"It had been a wilderness fifteen months before; it was a wilderness still beyond the twenty-two islands of accomplishment linked by graveled roads and walks, but there were 843 animals of 157 species behind its five and a quarter miles of fence, and it could proclaim itself the New York Zoological Park at last. And it did, proudly, on the afternoon of Wednesday, November 8, 1899."
"It was an overcast day, with a cold northwest wind, and the speechmaking from the bunting-draped platform in front of the Bird House was mercifully short. ... at about 3:30, President Morton said: "Ladies and Gentlemen: I now take great pleasure in declaring the New York Zoological Park, and all its collections, open to the public."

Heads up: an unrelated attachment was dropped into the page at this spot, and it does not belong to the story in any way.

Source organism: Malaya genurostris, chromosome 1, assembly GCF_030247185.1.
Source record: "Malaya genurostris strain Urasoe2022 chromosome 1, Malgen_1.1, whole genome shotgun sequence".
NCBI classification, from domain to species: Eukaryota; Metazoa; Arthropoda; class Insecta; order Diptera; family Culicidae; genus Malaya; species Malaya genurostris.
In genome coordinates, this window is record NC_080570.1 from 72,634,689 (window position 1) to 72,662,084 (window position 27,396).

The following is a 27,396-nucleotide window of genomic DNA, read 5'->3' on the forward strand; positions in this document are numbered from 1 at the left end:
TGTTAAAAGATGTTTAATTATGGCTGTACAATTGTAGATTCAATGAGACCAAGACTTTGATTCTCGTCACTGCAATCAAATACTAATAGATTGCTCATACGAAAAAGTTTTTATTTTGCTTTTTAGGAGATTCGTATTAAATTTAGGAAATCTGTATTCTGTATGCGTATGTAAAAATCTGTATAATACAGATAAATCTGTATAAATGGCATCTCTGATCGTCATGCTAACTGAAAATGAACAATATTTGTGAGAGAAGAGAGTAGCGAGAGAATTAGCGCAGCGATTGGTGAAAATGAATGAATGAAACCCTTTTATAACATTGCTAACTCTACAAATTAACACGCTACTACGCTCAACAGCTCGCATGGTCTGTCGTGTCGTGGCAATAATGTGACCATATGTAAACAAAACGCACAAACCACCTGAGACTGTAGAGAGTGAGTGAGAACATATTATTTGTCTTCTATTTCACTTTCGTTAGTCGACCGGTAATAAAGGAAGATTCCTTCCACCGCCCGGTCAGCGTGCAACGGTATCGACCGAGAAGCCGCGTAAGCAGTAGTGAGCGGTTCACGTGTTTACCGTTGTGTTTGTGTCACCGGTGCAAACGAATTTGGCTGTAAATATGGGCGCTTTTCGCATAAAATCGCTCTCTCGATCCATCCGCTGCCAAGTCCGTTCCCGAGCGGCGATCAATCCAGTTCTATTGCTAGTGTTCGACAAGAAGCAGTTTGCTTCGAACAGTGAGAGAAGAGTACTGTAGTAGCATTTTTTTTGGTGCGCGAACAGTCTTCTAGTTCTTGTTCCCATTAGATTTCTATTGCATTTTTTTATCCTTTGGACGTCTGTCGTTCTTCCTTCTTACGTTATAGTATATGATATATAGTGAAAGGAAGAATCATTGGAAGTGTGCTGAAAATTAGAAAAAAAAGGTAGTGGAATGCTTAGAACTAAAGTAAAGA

"The visitors straggled out of the park before the early sunset, and no doubt the director, the staff, and the keepers were not far behind. Assistant Curator Ditmars and his keepers had worked until after midnight to get the Reptile House ready, and Hornaday's desk was piled high with unanswered correspondence for which he would be apologizing for weeks to come. Madison Grant said good-bye and announced that he was leaving the next morning on a moose-hunting expedition in the Maine woods."There's a nice, short Flash video and article here: Bronx Zoo Celebrates Milestone Birthday.